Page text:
Taiwan is a country with a good amount of research activity in preventive health care, and has constituted itself in one of the main countries in the world that combines human effort and technology to help prevent diseases that benefits all its inhabitants, being nationals or foreigners without exception.

The quality of care offered in public and private hospitals constitute a high level excellence in the health care services of this noble nation, because of the professionalism and diligence demonstrated by their doctors, nurses and administrative staff, all which are routine in Taiwan.

The hygiene and subtle scent of their health centers such as the medical consultation wings and hospitalization wings give us the feeling that we are not in a hospital, but rather in, a mall or in a great hotel. The classic "medical smell sanatoriums" characteristic in Latin America is not common in these parts of the world.

When one attends a hospital it is a pleasure to appreciate a small desk that has an electronic blood pressure meter (For us Latin Americans, perhaps of our eating habits, we might have a slightly higher blood pressure to usual compared to the local Taiwanese). When a patient uses it and it detects the pressure above the "normal" range it sounds an alarm to alert the medical staff of the situation. The sound would be similar to firemen’s alarm in a big fire as of saying, "to come check on the patient."

Taiwan, as one of the most developed countries in the world, is very concerned about the health conditions of its citizens. Because of this, on March 1995 the government created the National Health Insurance, with the purpose of providing the population with a wide range of services, so that people could have a better quality of life. Indeed, the initiative has succeeded, as the National Health Insurance not only provides health assistance to all the population but also provides services such as, dental services, Chinese medicine, prescription drugs, nutrition counseling, universal coverage, comprehensive benefits, convenient access to treatment and much more.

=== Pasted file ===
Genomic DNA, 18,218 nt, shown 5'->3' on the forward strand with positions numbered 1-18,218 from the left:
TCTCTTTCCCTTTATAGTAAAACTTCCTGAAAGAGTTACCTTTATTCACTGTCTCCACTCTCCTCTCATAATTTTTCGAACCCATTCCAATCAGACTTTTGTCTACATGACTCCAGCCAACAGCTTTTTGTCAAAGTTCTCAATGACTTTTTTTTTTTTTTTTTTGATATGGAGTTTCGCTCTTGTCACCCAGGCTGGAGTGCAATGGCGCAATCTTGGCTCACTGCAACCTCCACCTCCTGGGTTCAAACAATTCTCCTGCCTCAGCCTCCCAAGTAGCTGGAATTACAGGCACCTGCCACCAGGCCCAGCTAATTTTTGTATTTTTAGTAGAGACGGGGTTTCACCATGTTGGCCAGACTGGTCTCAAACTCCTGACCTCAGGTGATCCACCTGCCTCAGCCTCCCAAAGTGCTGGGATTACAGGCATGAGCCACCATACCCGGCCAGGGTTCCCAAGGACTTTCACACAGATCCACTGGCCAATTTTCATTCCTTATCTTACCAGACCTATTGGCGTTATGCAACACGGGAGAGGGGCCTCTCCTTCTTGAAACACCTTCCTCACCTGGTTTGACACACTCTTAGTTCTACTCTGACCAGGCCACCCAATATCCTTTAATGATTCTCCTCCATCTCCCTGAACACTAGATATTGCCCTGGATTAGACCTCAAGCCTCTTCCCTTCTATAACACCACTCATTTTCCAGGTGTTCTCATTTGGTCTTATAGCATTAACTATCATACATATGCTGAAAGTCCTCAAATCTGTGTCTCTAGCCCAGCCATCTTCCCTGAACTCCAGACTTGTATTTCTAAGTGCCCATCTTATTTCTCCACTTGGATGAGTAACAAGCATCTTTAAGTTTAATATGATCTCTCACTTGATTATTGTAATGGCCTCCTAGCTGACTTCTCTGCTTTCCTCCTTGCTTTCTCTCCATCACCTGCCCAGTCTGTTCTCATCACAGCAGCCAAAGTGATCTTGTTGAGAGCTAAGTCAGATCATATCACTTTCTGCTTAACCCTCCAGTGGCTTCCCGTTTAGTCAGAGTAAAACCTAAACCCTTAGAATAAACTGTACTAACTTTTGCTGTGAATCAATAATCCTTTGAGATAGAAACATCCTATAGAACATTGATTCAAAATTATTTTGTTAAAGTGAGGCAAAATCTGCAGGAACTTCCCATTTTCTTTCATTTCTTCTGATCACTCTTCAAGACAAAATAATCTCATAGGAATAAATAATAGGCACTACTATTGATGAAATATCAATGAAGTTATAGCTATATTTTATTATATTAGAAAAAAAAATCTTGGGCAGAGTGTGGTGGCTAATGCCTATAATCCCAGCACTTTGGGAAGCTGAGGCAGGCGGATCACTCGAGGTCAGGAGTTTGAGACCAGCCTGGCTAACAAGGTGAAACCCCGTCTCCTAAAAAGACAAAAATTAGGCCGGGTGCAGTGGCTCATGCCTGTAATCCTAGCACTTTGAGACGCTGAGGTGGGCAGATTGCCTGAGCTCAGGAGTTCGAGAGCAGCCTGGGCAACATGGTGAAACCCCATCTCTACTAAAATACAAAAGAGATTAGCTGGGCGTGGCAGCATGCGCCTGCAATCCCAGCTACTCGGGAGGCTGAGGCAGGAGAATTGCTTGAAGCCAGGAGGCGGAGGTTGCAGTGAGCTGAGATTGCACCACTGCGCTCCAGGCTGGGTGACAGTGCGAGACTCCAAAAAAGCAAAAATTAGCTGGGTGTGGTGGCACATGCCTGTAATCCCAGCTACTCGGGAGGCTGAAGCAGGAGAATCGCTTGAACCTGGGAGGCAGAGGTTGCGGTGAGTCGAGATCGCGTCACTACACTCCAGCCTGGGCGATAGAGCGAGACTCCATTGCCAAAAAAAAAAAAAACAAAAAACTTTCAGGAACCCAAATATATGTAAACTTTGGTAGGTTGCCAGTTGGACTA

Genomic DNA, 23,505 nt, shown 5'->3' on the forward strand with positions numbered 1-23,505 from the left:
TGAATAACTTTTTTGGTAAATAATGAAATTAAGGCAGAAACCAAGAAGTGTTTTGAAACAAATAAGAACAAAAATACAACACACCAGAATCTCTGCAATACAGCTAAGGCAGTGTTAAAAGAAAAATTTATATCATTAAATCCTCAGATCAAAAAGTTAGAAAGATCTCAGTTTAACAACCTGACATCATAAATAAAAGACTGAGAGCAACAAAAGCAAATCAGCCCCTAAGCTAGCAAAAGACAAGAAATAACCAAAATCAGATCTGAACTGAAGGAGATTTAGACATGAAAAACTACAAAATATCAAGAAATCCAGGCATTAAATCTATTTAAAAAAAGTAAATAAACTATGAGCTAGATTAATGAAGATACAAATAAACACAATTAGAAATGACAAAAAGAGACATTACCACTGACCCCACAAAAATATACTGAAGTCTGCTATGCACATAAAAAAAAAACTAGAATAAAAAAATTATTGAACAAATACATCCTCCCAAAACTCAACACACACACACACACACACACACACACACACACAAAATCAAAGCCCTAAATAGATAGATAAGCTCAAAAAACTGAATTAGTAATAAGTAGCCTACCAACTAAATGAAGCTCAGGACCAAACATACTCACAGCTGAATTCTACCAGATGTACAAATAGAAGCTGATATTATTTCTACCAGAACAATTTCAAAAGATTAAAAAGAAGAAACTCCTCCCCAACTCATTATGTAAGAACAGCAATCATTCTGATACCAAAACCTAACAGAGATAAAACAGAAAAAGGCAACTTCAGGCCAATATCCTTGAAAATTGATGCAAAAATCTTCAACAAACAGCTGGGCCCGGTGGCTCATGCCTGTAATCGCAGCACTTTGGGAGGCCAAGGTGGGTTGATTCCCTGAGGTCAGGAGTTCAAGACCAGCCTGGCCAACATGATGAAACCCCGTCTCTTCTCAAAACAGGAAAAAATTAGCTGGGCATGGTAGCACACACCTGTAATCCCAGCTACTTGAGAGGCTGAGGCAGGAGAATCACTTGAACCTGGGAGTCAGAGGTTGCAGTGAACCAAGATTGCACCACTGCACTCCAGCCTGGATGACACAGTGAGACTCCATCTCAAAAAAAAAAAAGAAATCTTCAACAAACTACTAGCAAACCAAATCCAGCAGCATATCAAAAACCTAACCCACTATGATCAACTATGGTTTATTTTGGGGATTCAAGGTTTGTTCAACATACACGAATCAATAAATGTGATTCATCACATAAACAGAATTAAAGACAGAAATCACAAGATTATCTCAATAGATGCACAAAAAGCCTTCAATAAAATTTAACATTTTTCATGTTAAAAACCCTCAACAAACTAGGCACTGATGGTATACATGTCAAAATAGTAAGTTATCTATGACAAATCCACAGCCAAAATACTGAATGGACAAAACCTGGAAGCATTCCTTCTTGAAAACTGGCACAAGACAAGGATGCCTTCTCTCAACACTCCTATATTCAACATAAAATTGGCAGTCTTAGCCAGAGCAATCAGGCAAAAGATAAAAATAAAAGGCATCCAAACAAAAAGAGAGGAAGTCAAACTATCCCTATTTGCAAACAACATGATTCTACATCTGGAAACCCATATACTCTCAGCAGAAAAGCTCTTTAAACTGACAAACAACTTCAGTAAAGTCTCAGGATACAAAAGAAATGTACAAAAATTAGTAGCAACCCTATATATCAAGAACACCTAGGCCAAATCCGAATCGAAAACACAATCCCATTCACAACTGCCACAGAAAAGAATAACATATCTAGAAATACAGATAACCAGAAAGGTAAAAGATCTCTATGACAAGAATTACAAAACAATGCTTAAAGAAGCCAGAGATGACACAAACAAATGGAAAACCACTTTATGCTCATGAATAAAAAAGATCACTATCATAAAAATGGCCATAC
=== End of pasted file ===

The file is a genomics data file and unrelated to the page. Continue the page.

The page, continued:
I have been in Taiwan for several years, so I’ve had the opportunity to experience the health insurance in Taiwan.  I have visited the doctor many times in Taiwan and as weird as it sounds, I just love it. Why? To start with, the facilities are really modern and well equipped, the waiting time is relatively short, and to top it off, nice and highly qualified staff who are more than happy and willing to support you in any situation.

Taiwan and Honduras are very different in many aspects, one of the most important aspects being the health system. In Taiwan, there are lots of hospitals and clinics everywhere, making the visit to the doctor really convenient. On the other hand, in Honduras, if you want to go to the hospital you will have to travel long distances, in some cases it can even take days to get to the nearest hospital and you run the risk to find the hospital closed.